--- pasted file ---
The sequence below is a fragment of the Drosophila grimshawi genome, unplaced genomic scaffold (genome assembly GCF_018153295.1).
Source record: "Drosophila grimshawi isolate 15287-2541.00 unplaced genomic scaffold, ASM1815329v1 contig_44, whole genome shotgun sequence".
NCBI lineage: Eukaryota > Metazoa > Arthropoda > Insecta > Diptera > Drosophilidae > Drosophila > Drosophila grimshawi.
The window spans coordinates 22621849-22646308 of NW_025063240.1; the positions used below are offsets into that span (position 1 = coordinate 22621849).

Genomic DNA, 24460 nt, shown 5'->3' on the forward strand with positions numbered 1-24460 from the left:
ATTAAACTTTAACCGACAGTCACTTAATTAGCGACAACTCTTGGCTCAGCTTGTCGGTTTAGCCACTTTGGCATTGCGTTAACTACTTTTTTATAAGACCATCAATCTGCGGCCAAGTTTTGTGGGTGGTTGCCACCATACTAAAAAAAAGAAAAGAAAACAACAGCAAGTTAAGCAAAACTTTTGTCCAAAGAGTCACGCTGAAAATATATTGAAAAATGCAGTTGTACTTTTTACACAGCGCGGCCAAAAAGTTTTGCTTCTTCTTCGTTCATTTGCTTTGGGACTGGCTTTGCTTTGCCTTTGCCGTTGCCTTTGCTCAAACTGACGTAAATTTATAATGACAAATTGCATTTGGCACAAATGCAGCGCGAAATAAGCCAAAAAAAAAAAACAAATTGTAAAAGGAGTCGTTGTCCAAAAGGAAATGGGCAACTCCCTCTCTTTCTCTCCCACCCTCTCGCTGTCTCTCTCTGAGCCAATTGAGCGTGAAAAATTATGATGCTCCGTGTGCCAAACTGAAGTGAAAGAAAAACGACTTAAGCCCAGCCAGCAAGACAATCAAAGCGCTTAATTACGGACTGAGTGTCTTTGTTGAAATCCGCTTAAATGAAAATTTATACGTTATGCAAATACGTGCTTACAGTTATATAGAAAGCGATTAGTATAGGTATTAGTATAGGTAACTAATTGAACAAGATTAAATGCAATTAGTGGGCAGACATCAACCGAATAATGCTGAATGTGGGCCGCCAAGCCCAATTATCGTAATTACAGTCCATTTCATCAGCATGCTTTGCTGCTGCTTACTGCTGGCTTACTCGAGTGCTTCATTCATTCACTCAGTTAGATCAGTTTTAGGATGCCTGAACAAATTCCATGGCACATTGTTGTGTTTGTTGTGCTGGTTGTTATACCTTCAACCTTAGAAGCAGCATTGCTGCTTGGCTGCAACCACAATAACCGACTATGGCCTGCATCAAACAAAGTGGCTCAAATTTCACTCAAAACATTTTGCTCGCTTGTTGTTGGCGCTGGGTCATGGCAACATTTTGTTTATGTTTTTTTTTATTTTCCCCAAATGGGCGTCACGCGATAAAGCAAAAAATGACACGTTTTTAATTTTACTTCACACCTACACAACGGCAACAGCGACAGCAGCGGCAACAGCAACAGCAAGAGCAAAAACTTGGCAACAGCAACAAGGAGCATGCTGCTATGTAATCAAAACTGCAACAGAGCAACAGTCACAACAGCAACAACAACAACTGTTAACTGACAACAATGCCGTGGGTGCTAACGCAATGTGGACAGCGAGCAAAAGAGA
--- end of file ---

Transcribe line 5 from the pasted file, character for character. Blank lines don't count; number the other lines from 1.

Genomic DNA, 24460 nt, shown 5'->3' on the forward strand with positions numbered 1-24460 from the left: